9.11I: Retroviruses and Hepadnavirus
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Hepadnaviruses, retroviruses, use virally encoded reverse transcriptase to convert RNA into DNA.
- Differentiate between retroviruses and hepadnaviruses
- Retrovirus RNA serves as a template for reverse transcriptase and is copied into DNA.
- Hepadnaviruses are a family of viruses which can cause liver infections in humans and animals.
- endogenous: produced, originating or growing from within
- episome: A segment of DNA that can exist and replicate either autonomously in the cytoplasm or as part of achromosome, mainly found in bacteria.
A well-studied family of this class of viruses includes the retroviruses. One defining feature is the use of reverse transcriptase to convert the positive-sense RNA into DNA. Instead of using the RNA for templates of proteins, they use DNA to create the templates, which is spliced into the host genome using integrase. Replication can then commence with the help of the host cell’s polymerases. A well-studied example of this includes HIV.
A special variant of retroviruses are endogenous retroviruses, which are integrated into the genome of the host and inherited across generations.
The virus itself stores its nucleic acid in the form of a +mRNA (including the 5’cap and 3’PolyA inside the virion ) genome. This then serves as a means of delivery of that genome into cells it targets as an obligate parasite, and constitutes the infection. Once in the host’s cell, the RNA strands undergo reverse transcription in the cytoplasm and are integrated into the host’s genome, at which point the retroviral DNA is referred to as a provirus. It is difficult to detect the virus until it has infected the host.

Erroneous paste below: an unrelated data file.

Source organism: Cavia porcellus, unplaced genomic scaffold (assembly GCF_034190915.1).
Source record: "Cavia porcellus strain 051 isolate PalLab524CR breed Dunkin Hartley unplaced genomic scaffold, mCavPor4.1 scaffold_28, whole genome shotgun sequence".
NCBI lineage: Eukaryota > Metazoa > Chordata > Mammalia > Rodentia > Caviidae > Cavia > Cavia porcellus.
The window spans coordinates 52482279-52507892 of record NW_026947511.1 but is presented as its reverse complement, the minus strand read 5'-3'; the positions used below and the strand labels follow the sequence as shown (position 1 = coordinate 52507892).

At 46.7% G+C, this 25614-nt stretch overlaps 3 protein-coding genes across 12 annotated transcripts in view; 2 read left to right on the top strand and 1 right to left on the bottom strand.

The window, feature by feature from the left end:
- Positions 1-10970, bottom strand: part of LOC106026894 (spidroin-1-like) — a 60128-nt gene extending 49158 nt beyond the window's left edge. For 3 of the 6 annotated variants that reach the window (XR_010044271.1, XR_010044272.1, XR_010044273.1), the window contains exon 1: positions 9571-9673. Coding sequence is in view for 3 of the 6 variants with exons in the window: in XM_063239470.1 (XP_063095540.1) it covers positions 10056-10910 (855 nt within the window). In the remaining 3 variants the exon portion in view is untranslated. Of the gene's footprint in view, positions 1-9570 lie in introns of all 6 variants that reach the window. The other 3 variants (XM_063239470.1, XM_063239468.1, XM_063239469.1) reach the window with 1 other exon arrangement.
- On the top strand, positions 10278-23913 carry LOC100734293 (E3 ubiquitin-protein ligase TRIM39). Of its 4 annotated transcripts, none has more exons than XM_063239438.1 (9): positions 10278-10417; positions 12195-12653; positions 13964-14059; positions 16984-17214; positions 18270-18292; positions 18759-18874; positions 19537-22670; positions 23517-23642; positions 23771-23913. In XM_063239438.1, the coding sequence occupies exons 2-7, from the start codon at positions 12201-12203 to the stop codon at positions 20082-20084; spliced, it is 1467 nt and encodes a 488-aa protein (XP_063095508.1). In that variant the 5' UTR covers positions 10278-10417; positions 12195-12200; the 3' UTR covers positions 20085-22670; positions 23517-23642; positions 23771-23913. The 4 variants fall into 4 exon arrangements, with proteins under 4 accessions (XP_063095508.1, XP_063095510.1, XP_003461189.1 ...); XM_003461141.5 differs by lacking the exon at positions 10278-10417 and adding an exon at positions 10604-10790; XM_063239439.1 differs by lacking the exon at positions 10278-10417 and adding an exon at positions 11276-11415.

In most viruses, DNA is transcribed into RNA, and then RNA is translated into protein. However, retroviruses function differently – their RNA is reverse-transcribed into DNA, which is integrated into the host cell’s genome (when it becomes a provirus), and then undergoes the usual transcription and translational processes to express the genes carried by the virus. So, the information contained in a retroviral gene is used to generate the corresponding protein via the sequence: RNA → DNA → RNA → protein. This extends the fundamental process identified by Francis Crick, in which the sequence is: DNA → RNA → protein. Retroviruses are proving to be valuable research tools in molecular biology and have been used successfully in gene delivery systems.
Hepadnaviruses are a family of viruses which can cause liver infections in humans and animals. There are two recognized genera:
- Genus Orthohepadnavirus ; type species: Hepatitis B virus
- Genus Avihepadnavirus ; type species: Duck hepatitis B virus
Hepadnaviruses have very small genomes of partially double-stranded, partially single stranded circular DNA. The genome consists of two uneven strands of DNA. One has a negative-sense orientation, and the other, shorter, strand has a positive-sense orientation.Hepadnaviruses replicate through an RNA intermediate (which they transcribe back into cDNA using reverse transcriptase). The reverse transcriptase becomes covalently linked to a short 3- or 4-nucleotide primer. Most hepadnaviruses will only replicate in specific hosts, and this makes experiments using in vitro methods very difficult.
HBV infection is initiated through viral attachment to an unknown cell surface receptor. The virally encoded DNA polymerase acts upon the DNA, leaving it fully double-stranded.